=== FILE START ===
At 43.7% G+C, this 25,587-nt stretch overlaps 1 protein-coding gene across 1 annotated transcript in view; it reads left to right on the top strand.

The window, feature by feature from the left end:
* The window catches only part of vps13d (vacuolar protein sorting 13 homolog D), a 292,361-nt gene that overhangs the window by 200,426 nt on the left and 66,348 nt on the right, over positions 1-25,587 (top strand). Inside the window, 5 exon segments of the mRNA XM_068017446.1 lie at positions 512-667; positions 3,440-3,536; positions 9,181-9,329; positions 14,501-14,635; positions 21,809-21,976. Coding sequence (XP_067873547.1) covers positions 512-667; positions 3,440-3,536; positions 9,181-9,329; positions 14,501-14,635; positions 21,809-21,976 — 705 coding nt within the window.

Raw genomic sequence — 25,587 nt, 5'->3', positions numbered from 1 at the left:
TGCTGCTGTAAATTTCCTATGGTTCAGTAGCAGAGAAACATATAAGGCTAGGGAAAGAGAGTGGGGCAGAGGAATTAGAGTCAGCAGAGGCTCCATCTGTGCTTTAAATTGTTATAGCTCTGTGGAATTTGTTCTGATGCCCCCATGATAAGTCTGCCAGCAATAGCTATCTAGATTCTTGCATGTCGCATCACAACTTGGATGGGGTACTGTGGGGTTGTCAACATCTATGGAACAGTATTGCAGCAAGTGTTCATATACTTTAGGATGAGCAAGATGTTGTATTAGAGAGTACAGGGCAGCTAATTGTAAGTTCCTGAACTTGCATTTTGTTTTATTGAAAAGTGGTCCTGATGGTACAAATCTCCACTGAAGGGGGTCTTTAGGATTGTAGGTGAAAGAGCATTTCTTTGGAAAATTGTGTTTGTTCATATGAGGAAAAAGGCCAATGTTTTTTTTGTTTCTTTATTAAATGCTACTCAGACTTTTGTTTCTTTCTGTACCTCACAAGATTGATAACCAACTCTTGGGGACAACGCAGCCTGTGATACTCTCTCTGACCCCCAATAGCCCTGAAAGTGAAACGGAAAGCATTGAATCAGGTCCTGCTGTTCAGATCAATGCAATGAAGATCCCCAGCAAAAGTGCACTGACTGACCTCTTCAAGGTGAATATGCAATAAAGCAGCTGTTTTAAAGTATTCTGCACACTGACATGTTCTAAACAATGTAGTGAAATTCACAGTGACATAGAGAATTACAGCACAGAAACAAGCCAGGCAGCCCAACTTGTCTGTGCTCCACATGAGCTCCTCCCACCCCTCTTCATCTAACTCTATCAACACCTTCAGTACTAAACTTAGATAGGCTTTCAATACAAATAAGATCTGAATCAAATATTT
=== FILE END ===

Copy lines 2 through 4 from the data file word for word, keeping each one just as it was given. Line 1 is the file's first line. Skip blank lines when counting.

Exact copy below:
The window, feature by feature from the left end:
* The window catches only part of vps13d (vacuolar protein sorting 13 homolog D), a 292,361-nt gene that overhangs the window by 200,426 nt on the left and 66,348 nt on the right, over positions 1-25,587 (top strand). Inside the window, 5 exon segments of the mRNA XM_068017446.1 lie at positions 512-667; positions 3,440-3,536; positions 9,181-9,329; positions 14,501-14,635; positions 21,809-21,976. Coding sequence (XP_067873547.1) covers positions 512-667; positions 3,440-3,536; positions 9,181-9,329; positions 14,501-14,635; positions 21,809-21,976 — 705 coding nt within the window.

Raw genomic sequence — 25,587 nt, 5'->3', positions numbered from 1 at the left: